Group therapists are experienced and registered MBT therapists. Individual therapists are mental health professionals (psychologists, psychiatric nurses or psychiatrists) who receive training to become MBT-P therapists. Supervision is provided in weekly sessions of up to 1h, during which therapists reflect on their interventions and whether they are faithful to the MBT model.

Statistical analysis

Main effect

The main purpose of the statistical analysis is to compare the overall effect of treatment condition on social functioning. For this, an ANCOVA will be used with treatment condition as between-subjects variable, post-treatment social functioning as dependent variable, and baseline social functioning as a covariate. Other potential covariates include childhood trauma, level of PO, somatization of psychopathology, medication use, attendance of MBT-P sessions, duration of illness and adherence to the MBT-model by therapists. Similar analyses will be conducted for the secondary outcome measures (social cognition, quality of life, awareness of having a mental disorder, anxious, depressive, negative and positive symptoms and substance abuse).

Since drop-out will undoubtedly result in missing data, the possibility of attrition-bias is a cause of concern [72]. For example, it is conceivable that those who fare the worst in therapy tend to drop out, thus creating a biased sample. Following the advice of Altman [73], the analyses will therefore be conducted on the basis of ‘intention to treat’ (ITT), meaning that they will include all patients who sign up, regardless of actual participation in the entire program. Missing data will be handled by means of multiple imputation (MI) [74]. In the current case missingness is most likely to be caused by participants dropping out of their respective treatment programs. Since certain variables have been found to influence drop-out rates in patients with NAPD, we cannot assume that the data are missing at random. A review [75] identified a lack of insight, poor social functioning, positive symptoms, young age, male gender, a history of drug abuse, and unemployment as key predictors of treatment program drop out. Thus in the current study, these variables will be used to predict missingness. Additionally, treatment condition will be used as a predictor as well, because the time investment differs between conditions. For each analysis, a total of 5 imputed datasets will be created using a fully conditional Markov chain Monte Carlo (MCMC) approach, which will be combined using standard procedures [76].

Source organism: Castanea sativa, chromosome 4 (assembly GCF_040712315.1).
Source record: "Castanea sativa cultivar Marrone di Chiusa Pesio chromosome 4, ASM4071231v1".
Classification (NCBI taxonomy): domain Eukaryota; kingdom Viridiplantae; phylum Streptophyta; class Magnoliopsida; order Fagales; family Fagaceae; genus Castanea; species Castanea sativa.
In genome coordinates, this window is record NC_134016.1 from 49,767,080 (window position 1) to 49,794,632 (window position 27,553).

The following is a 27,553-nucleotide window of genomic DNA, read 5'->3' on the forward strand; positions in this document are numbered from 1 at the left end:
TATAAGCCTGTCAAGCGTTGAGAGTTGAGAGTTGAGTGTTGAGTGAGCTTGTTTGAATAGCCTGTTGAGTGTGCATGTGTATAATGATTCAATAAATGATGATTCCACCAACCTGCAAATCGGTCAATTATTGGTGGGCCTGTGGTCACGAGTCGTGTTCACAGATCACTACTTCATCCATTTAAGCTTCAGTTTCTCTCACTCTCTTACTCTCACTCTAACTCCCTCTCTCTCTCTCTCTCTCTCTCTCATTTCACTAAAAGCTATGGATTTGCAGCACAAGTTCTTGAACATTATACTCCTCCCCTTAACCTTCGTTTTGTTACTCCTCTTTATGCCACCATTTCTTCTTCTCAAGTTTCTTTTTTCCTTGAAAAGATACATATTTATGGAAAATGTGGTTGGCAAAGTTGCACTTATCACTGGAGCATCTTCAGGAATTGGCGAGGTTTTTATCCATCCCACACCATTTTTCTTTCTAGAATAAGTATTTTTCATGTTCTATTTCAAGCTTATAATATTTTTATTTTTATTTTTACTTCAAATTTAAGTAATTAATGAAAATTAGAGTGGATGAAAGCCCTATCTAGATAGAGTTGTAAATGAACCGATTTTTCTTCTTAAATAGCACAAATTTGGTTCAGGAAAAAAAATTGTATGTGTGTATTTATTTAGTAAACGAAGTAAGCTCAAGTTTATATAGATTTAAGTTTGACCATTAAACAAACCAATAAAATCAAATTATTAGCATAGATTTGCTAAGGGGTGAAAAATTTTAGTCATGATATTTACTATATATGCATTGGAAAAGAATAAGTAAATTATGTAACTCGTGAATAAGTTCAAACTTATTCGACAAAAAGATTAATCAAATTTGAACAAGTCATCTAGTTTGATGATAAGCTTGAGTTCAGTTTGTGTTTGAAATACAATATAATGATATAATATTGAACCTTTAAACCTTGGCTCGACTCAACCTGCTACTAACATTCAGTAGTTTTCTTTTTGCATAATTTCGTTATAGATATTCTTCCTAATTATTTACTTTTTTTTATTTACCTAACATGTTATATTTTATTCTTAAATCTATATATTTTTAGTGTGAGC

We also aim to examine whether changes in various social cognitive dimensions mediate the potential increase in social functioning. In order to test this mediational model, we will carry out a multi-mediator analysis [77]. This allows for a parallel testing of the indirect effects of several social cognitive dimensions, namely: theory of mind, complexity of representations, affect-tone of relationships, capacity for emotional investment and understanding of social causality (Fig. 1).

Fig. 1
figure 1

Theoretical model of the effect of treatment condition on social functioning, mediated by social cognition

Multilevel analysis